10. Yeongjin Jang, Chengyu Song, Simon P. Chung, Tielei Wang, and Wenke Lee. A11y attacks: Exploiting accessibility in operating systems. In Proceedings of the 2014 ACM SIGSAC Conference on Computer and Communications Security, CCS ’14, pages 103–115, ACM, New York, NY, USA, 2014.10.1145/2660267.2660295Search in Google Scholar

11. Ken Johnson. Revisiting Android tapjacking, May 2011., accessed on June 1st, 2018.Search in Google Scholar

12. Anatoli Kalysch, Davide Bove, and Tilo Müller. How Android’s UI security is undermined by accessibility. In Proceedings of the 2nd Reversing and Offensive-oriented Trends Symposium, ROOTS, pages 2:1–2:10, ACM, New York, NY, USA, 2018.10.1145/3289595.3289597Search in Google Scholar

13. Joshua Kraunelis, Yinjie Chen, Zhen Ling, Xinwen Fu, and Wei Zhao. On malware leveraging the Android accessibility framework. In International Conference on Mobile and Ubiquitous Systems: Computing, Networking, and Services, pages 512–523. Springer, 2013.10.1007/978-3-319-11569-6_40Search in Google Scholar

14. Tongbo Luo, Xing Jin, Ajai Ananthanarayanan, and Wenliang Du. Touchjacking attacks on web in Android, iOS, and windows phone. In International Symposium on Foundations and Practice of Security, pages 227–243. Springer, 2012.10.1007/978-3-642-37119-6_15Search in Google Scholar

15. Marcus Niemietz and Jörg Schwenk. UI redressing attacks on Android devices. Black Hat Abu Dhabi, 2012.Search in Google Scholar

16. Andrea Possemato, Andrea Lanzi, Simon Pak Ho Chung, Wenke Lee, and Yanick Fratantonio. Clickshield: Are you hiding something? Towards eradicating clickjacking on Android. In Proceedings of the 2018 ACM SIGSAC Conference on Computer and Communications Security, CCS ’18, pages 1120–1136, ACM, New York, NY, USA, 2018.10.1145/3243734.3243785Search in Google Scholar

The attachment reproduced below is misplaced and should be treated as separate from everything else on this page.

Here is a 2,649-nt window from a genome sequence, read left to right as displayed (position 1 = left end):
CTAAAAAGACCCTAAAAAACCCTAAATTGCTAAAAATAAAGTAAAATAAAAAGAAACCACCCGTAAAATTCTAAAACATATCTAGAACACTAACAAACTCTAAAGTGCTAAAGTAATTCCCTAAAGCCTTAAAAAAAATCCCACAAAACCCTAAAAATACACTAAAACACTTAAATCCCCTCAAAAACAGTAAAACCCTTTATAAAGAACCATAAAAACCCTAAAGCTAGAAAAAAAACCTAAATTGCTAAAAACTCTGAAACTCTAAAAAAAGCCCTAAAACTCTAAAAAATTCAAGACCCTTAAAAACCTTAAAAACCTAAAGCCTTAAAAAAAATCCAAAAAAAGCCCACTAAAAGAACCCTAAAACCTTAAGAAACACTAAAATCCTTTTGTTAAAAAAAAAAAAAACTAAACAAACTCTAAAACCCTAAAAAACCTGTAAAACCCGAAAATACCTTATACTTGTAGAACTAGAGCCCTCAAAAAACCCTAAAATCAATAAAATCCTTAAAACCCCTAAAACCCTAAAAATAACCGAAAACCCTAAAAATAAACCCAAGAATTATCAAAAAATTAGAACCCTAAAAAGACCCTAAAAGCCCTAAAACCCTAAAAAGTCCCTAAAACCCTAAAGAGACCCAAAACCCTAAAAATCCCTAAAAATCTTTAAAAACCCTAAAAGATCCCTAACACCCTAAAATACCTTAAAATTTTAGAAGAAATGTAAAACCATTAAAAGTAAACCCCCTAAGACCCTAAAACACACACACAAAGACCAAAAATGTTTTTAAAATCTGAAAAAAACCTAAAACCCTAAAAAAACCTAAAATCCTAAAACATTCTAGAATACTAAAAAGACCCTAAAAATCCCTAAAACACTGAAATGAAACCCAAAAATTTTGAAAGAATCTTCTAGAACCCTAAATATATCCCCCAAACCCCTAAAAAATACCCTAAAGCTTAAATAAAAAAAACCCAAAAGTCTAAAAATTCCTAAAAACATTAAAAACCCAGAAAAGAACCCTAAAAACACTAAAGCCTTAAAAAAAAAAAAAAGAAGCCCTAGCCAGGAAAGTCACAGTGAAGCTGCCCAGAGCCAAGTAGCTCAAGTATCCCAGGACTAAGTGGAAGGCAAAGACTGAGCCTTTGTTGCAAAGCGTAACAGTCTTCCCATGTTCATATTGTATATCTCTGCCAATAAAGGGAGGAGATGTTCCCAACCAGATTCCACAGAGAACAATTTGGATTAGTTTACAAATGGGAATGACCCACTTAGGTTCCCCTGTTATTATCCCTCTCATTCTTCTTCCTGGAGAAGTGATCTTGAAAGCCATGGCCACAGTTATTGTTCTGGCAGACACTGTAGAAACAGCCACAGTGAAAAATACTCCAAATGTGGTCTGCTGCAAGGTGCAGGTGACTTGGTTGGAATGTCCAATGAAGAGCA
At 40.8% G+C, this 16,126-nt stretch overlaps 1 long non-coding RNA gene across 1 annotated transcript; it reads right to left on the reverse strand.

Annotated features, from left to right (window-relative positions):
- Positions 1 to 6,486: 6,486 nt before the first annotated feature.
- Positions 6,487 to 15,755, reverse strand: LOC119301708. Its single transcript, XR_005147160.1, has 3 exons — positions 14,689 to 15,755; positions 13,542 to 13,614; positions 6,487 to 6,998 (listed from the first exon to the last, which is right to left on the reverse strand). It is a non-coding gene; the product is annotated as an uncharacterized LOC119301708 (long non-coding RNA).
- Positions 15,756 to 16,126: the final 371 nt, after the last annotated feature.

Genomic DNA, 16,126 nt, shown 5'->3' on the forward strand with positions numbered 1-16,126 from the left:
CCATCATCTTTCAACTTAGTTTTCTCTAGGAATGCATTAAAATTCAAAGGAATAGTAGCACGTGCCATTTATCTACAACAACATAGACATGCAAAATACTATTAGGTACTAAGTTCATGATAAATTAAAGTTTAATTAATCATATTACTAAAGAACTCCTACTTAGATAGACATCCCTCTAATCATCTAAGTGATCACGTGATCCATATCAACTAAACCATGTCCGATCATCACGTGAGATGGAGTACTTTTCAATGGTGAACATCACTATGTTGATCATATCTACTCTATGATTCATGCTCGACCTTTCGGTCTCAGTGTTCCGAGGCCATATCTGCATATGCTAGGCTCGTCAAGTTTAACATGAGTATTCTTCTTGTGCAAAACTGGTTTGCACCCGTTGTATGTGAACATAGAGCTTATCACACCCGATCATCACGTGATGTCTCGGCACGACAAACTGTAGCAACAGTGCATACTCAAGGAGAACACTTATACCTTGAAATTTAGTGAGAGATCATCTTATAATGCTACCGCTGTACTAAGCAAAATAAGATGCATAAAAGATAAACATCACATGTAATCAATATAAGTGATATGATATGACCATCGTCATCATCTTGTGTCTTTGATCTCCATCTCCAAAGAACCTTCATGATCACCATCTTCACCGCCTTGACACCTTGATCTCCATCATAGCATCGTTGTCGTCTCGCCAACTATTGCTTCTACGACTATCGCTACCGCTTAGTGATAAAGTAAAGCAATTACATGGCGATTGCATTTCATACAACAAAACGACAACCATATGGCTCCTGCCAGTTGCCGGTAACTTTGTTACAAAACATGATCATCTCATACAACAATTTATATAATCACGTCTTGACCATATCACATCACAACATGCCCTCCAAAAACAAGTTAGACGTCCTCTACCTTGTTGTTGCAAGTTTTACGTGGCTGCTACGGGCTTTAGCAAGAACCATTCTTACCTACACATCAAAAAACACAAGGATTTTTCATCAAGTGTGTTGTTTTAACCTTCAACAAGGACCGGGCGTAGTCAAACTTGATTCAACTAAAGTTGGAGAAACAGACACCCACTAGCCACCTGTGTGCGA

17. Siegfried Rasthofer, Irfan Asrar, Stephan Huber, and Eric Bodden. How current Android malware seeks to evade automated code analysis. In IFIP International Conference on Information Security Theory and Practice, pages 187–202. Springer, 2015.10.1007/978-3-319-24018-3_12Search in Google Scholar

18. Siegfried Rasthofer, Irfan Asrar, Stephan Huber, and Eric Bodden. An investigation of the Android/BadAccents malware which exploits a new Android tapjacking attack. Technical report, TU Darmstadt, Fraunhofer SIT and McAfee Mobile Research, 2015.Search in Google Scholar

19. Chuangang Ren, Peng Liu, and Sencun Zhu. Windowguard: Systematic protection of GUI security in Android. In Proc. of the Annual Symposium on Network and Distributed System Security (NDSS), 2017.Search in Google Scholar

20. Stuart E Schechter, Rachna Dhamija, Andy Ozment, and Ian Fischer. The emperor’s new security indicators. In Security and Privacy, 2007. SP’07. IEEE Symposium on, pages 51–65. IEEE, 2007.10.1109/SP.2007.35Search in Google Scholar

21. Dinesh Venkatesan. Android malware steals uber credentials and covers up the heist using deep links, 2018., accessed on May 23rd, 2018.Search in Google Scholar

22. Longfei Wu, Benjamin Brandt, Xiaojiang Du, and Bo Ji. Analysis of clickjacking attacks and an effective defense scheme for Android devices. In Communications and Network Security (CNS), 2016 IEEE Conference on, pages 55–63. IEEE, 2016.10.1109/CNS.2016.7860470Search in Google Scholar

Received: 2018-08-23
Revised: 2019-01-24
Accepted: 2019-02-28
Published Online: 2019-03-15
Published in Print: 2019-04-24

© 2019 Walter de Gruyter GmbH, Berlin/Boston